Myrtle Beach firefighter discusses battle with cancer
It was tough for 36-year-old Jennifer Gilbert to give up her normal schedule and daily duties of her job as a firefighter at Myrtle Beach Fire Rescue. Her life flipped upside down when she was diagnosed with breast cancer March 9.
As a firefighter of 10 years at MBFR, Gilbert once spent her days and nights at Fire Station #6 on 38th Avenue N. Now, she works 8 a.m. to 5 p.m. in an office as she continues treatment.
“Ironically, it was self caught. I was doing some work for my mom at our home computer and I went like this,” Gilbert said, crossing her arms under her breasts. “I was like, ‘Hmm, that wasn’t there before.’ I feel so lucky and so blessed that, what if I would have not crossed my arms? What if I would have not pursued it?”
Gilbert has invasive ductal carcinoma, a common type of breast cancer. She said it means the cancer grows in the milk duct before it spreads to the outside tissue and cells.
“It was caught very early and there’s a high percentage that it can be cured and that this won’t be an ongoing issue, which is fantastic news, but there’s always that skepticism in the back of your mind,” Gilbert said.
When she learned she had cancer, she said a lot was running through her mind.
“How do I fix it? What do I have to do to make it go away? What does my future look like?’” Gilbert explained. “I still think five months later it’s kinda surreal. You just hit it head on and do what you’re supposed to. I just want to have it taken care of and move on with my life.”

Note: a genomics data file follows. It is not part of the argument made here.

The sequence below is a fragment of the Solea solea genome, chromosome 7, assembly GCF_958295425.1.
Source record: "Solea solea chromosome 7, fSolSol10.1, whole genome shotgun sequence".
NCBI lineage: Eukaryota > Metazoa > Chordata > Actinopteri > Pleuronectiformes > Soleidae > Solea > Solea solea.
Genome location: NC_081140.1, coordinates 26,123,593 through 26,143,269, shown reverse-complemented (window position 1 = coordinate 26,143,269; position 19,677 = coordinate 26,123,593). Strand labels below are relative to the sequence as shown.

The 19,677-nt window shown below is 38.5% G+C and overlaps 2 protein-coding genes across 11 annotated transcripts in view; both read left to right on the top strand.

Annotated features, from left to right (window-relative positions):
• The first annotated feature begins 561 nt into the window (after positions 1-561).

Gilbert said one of her biggest challenges she’s had to overcome is being restricted due to surgeries, treatment and not feeling well.
“It’s a daily roller coaster, I try to keep my life as normal as possible,” she added. “I come to work on my good days and I stay home and rest on my challenging days and I just try to keep going. Just keep moving, keep doing what I’m supposed to be doing and keep focusing on the outcome and a better life after.
“The side effects that come with the treatment and medication are things that you wouldn’t even think of that affect your daily life and those side effects can be challenging. The good days I would say the side effects are a little less or a little more manageable.”
Gilbert recently completed her last treatment of chemotherapy. The fire department, which she said has been supportive since Day 1, threw her a pizza party last week to celebrate the milestone.
“We’re very proud of her for going through it and coming out on top and wish her all the best,” said Lt. Jonathan Evans.
Just like it was chance Gilbert felt the lump on her breast, the same applies to how she became a firefighter.
Shortly after she moved from Michigan to Myrtle Beach about 12 years ago, she was working at a recreational center when someone from the department stopped by and mentioned they were hiring.
“I didn’t even know what a firefighter was. I didn’t know what it entailed, but I was up for the challenge,” Gilbert added.
Although she faces a different challenge now, she’s learned to “embrace the suck” and to appreciate her good days.
“Remember that there’s a purpose for all of life’s challenges,” Gilbert said. “You can either let those challenges beat you down or use them as building blocks to become a better version of yourself.”
Michaela Broyles: 843-626-0281, @MichaelaBroyles